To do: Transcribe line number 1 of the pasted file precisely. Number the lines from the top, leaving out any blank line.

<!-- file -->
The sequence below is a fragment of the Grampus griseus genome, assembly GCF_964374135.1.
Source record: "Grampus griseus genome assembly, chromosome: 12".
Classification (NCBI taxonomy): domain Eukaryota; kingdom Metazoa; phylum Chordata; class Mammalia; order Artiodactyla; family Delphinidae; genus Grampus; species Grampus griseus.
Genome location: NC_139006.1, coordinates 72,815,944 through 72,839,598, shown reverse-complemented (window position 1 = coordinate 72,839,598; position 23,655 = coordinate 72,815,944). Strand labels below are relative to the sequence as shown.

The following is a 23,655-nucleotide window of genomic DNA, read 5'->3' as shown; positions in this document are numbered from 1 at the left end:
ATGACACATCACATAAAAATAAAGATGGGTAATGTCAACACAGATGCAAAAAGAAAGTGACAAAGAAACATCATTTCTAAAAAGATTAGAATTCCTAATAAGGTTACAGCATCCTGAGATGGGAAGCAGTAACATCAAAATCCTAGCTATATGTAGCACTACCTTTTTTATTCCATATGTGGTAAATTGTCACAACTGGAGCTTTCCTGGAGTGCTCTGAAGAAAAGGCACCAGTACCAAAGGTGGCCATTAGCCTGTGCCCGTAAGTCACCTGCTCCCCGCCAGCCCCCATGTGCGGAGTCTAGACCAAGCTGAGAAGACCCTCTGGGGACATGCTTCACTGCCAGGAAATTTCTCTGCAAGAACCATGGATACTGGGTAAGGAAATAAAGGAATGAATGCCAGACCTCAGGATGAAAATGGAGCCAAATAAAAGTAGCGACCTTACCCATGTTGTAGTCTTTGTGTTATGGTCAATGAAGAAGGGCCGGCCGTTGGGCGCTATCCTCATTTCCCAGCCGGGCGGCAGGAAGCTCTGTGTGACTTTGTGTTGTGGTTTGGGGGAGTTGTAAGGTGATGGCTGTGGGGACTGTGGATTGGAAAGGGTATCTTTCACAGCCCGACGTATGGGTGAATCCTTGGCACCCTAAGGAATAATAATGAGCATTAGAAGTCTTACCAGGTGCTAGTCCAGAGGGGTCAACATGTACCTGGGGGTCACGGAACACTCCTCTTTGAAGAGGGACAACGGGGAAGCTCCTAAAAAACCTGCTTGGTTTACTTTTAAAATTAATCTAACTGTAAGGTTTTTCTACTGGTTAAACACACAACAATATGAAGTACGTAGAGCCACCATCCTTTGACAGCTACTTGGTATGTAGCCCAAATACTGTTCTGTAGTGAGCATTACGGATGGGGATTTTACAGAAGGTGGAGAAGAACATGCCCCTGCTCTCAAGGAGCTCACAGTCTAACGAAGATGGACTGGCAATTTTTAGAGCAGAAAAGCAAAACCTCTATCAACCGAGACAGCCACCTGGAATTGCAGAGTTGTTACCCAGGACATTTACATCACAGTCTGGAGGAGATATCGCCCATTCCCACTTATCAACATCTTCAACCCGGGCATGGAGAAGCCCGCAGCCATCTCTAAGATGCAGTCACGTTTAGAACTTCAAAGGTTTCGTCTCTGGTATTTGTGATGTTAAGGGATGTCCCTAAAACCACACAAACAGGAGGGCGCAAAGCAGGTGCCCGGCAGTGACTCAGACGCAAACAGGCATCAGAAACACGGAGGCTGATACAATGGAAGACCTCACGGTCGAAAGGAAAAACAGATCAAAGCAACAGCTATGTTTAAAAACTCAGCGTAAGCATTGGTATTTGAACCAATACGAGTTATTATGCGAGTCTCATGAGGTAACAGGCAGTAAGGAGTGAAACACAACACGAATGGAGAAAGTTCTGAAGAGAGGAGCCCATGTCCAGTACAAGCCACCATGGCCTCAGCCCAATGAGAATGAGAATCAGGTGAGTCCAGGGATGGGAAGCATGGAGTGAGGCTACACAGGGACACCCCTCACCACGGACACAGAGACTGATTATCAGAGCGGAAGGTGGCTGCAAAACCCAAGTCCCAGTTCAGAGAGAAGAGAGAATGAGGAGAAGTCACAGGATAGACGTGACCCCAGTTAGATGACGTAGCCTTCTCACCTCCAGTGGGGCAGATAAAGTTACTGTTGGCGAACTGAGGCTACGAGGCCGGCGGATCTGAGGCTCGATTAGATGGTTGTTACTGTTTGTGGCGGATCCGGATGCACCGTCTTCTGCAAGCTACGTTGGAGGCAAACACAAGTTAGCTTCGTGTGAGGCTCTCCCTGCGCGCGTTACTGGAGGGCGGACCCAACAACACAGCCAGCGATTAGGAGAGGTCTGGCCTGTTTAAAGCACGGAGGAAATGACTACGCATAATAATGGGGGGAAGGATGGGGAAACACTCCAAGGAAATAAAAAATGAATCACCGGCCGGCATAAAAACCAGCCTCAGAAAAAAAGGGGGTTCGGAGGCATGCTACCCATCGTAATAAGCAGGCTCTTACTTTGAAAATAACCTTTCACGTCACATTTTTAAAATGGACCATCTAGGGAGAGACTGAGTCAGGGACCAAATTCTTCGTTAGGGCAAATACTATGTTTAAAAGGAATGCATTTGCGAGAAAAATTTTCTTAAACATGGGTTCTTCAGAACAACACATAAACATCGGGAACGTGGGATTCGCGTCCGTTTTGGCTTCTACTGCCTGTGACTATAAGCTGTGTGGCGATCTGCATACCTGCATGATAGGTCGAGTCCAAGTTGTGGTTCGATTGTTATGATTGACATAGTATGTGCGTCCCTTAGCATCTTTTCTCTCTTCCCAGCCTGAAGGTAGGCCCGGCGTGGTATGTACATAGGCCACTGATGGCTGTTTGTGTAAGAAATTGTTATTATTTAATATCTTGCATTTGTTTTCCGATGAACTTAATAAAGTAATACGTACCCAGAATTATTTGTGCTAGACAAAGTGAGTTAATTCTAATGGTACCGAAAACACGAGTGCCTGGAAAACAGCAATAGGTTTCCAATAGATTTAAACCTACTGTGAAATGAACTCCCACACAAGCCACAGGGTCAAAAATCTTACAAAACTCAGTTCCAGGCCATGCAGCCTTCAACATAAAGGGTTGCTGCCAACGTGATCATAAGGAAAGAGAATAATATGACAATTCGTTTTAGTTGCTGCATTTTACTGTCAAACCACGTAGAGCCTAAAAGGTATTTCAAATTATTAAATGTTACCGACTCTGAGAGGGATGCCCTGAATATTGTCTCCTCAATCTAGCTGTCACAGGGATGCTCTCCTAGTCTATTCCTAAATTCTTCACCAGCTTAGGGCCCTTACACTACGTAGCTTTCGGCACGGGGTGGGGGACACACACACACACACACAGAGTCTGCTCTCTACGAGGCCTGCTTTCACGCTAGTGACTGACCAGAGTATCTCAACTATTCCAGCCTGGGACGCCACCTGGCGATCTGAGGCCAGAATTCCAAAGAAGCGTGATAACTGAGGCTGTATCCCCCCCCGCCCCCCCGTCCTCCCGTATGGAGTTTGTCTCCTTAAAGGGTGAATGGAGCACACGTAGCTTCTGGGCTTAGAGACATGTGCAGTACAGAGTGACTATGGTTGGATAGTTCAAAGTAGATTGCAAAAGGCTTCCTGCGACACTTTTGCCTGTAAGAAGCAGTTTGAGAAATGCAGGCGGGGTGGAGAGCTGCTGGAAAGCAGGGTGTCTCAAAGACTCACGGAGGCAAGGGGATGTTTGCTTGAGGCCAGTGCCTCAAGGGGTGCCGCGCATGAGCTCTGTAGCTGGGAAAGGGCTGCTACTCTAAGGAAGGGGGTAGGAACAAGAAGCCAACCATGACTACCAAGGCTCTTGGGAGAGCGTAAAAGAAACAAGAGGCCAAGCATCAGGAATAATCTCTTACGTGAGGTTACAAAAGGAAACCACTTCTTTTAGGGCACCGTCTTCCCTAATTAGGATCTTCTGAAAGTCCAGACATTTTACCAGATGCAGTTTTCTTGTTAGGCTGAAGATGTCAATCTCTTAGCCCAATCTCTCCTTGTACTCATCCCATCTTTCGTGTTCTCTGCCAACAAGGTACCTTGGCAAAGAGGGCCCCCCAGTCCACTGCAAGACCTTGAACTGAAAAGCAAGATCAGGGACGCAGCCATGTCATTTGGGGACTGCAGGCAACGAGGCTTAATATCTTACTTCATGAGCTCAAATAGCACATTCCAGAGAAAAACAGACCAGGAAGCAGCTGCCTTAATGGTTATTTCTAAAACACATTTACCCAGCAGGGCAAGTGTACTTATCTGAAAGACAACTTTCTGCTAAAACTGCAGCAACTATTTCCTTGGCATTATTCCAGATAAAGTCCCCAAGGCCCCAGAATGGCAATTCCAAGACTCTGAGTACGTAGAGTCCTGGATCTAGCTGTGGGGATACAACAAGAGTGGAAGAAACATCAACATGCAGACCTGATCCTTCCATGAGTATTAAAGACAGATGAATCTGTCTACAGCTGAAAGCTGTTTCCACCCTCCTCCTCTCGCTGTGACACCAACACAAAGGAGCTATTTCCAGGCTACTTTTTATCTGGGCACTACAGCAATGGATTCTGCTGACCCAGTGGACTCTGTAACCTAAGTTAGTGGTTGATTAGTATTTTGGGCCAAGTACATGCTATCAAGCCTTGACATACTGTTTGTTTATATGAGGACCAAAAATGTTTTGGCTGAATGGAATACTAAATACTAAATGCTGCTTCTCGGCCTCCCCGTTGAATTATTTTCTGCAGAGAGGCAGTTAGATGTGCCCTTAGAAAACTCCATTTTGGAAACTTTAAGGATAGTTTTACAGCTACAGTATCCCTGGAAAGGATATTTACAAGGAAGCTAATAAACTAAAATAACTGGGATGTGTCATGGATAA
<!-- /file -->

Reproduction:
The sequence below is a fragment of the Grampus griseus genome, assembly GCF_964374135.1.